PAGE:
You Can't Afford to Downsize This One Big Thing

The coffee house near my home is the perfect place to gather with people and enjoy meaningful and sometimes dangerous conversations. Recently, I have noticed a flood of “coffee house” opportunities with seemingly more people concerned about the condition of the world and their lives. People are looking to dialog and discuss things like the economy, politics and religion more than ever. I truly believe the uncertainty in our world has people asking, talking and listening more than ever.

While at the coffee house recently, I ran into a friend, let’s call him Mr. Quad Shot, since most people know him by his choice of drink anyways. Mr. Quad Shot owns a well-known business in our community. We started talking about the economy and how it’s impacting his business. He shared that last year he cut his marketing and advertising expenses by more than 75 percent, so he wouldn’t have to let any of his workforce go. To me, it seemed like the honorable and right thing to do.

Then he told me it was a mistake. I asked him why and he said because marketing and advertising is the lifeline of the company, without it the business can’t be successful and it can’t grow. So I asked Mr. Quad Shot what it all means. His response, “I now have to do something more drastic and it will most likely cost me a huge chunk of my business and several people will lose their jobs.

In this economy, many churches are faced with similar circumstances and decisions as Mr. Quad Shot. Giving is down, budgets are shrinking and leadership is in the difficult place of having to make cuts, these cuts impact people and ministry. Unfortunately, like Mr. Quad Shot, many churches are cutting their marketing and advertising expenses first.

Don’t get me wrong, I’m not talking about cutting things like four full-page newspaper ads, multi-color scripture skywriting, and four-color bracelets with your church name and logo on it. No, I am talking about the church’s greatest advertising and marketing plan, evangelism. For the Church, evangelism is our lifeline and reaching a lost world is what we are called to do.

Evangelism is at our core, and it’s the only way the church can move forward as an organization. In fact, The Great Commission tells us that this is what we are called to do, “to go out and make disciples of all nations.” The problem is that with evangelism there are costs. It costs us time, energy, comfort, money and resources. Yes, vision costs us something; sometimes it costs us a lot. If reaching lost people is a part of your vision, then dollars and resources need to go to it.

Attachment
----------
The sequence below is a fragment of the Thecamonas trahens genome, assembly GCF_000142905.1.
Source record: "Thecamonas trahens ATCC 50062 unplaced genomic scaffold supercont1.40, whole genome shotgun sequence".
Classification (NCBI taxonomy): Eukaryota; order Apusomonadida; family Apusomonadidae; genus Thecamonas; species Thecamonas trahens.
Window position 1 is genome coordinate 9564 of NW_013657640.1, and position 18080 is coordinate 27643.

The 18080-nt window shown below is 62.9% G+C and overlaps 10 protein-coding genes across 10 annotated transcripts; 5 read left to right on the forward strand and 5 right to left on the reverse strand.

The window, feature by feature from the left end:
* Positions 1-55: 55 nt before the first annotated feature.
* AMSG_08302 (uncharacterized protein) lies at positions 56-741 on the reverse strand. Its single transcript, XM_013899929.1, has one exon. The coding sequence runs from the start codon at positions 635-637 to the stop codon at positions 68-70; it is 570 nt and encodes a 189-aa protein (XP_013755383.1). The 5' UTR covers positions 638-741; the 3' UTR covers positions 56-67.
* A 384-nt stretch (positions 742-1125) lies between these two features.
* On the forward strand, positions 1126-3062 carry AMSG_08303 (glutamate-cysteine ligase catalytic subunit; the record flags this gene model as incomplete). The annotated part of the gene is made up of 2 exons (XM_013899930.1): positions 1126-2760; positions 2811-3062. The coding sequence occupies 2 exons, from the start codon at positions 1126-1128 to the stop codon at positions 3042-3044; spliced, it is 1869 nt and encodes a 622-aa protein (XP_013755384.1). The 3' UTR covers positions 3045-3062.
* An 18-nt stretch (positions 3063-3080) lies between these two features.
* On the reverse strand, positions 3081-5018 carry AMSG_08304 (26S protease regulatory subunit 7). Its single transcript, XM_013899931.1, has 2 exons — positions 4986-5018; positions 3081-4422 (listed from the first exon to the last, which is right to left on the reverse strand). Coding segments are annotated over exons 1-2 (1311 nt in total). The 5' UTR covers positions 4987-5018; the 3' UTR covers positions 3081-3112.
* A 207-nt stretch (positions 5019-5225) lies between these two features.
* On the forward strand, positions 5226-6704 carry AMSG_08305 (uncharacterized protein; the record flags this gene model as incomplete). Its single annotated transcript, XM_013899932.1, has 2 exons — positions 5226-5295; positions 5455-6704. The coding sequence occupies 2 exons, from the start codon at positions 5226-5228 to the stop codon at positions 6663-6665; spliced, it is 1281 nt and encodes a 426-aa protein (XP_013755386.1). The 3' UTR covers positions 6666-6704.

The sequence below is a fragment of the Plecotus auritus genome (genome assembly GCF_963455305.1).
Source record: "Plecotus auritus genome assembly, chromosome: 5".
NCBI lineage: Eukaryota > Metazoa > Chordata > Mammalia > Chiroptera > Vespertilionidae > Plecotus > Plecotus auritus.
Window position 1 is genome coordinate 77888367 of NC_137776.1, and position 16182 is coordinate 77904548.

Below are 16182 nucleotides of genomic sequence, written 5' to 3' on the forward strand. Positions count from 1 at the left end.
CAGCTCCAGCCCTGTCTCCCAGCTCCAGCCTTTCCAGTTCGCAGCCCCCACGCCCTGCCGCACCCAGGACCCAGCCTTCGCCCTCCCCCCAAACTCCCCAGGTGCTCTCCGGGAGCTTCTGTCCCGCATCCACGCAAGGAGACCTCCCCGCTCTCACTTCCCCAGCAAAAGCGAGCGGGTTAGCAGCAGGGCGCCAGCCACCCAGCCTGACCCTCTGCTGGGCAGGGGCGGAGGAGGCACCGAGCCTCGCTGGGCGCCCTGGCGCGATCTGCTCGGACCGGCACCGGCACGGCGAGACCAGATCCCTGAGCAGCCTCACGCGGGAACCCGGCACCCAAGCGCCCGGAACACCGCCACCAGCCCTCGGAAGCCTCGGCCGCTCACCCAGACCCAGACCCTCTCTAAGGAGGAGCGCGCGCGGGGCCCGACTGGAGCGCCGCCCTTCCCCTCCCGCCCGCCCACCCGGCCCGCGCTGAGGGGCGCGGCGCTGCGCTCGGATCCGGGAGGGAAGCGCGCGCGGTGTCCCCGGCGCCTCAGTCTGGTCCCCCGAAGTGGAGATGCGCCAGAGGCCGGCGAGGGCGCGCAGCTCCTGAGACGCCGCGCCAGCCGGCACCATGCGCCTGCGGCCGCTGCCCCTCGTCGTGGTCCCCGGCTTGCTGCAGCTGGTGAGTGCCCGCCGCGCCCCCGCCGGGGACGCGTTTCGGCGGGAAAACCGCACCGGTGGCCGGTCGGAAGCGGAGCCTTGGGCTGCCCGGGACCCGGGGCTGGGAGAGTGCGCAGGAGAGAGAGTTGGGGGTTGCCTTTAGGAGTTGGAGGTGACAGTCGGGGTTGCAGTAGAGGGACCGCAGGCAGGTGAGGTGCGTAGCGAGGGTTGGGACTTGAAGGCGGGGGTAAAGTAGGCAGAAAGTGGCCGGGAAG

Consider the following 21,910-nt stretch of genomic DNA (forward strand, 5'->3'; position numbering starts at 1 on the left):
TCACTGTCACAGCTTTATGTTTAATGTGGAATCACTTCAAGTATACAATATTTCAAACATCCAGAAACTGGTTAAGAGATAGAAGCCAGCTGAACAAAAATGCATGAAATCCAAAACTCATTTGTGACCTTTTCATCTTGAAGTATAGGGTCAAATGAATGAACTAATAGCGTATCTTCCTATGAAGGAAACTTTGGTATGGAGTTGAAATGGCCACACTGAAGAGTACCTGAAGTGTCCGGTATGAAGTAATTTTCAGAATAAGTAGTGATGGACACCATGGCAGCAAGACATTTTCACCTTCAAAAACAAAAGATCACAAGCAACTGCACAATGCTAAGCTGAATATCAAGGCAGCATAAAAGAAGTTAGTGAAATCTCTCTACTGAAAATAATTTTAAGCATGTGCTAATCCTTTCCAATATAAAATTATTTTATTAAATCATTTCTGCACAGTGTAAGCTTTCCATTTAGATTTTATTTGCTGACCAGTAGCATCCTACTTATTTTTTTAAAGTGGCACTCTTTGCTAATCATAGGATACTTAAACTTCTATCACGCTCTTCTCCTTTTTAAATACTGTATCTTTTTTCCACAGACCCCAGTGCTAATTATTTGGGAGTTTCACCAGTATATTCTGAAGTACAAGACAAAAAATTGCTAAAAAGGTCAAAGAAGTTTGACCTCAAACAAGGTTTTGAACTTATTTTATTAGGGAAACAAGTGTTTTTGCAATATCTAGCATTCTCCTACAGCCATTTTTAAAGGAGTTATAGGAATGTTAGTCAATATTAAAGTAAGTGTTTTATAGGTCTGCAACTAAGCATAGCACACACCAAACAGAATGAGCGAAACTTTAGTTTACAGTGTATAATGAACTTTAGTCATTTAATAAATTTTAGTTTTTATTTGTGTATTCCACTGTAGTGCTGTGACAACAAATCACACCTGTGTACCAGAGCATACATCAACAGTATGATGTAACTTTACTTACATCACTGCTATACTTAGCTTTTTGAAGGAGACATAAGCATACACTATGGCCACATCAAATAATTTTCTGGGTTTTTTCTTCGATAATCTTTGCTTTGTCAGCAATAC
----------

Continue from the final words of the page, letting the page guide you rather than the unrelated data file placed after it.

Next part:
I always say that a vision statement is only a vision statement until it’s properly resourced. If you’re a planter, pastor or in position of leadership and are currently looking for ways to cut the budget, then please rethink how your decisions may directly impact your ability to reach lost people and move your church forward. Yes, you are fighting for your church’s lifeline!

The uncertainty around us may be God’s way of getting our attention. Maybe God is gently saying it’s time to look for new opportunities and ways to increase your evangelism effectiveness in the midst of an economic downturn. These are tough times where tough decisions need to be made. As you look to the future look for ways to do more with less. Here are four simple and effective ways to accomplish your evangelism goals while doing just that.

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Chris Lagerlof
Chris is a strategic thinker, project specialist and experienced leader. His passion is to help leaders and churches move forward by maximizing their focus, clarity and performance. Chris worked for 17 years as a Pastor and Champion of several ministries at Mariners Church in Irvine, CA. Chris spent the last several years using his experience and expertise to consult churches and nonprofits. Chris recently launched Mission Orange County, which exists to mobilize and multiply churches in Orange County to collaborate within their cities to impact every man, woman and child with the Gospel of Jesus Christ. Chris lives in Irvine with his wife Kristen and their two daughters Tessa and Mandy. Chris likes to golf, cook, snowboard and tailgate with his family and friends at UCLA football games.

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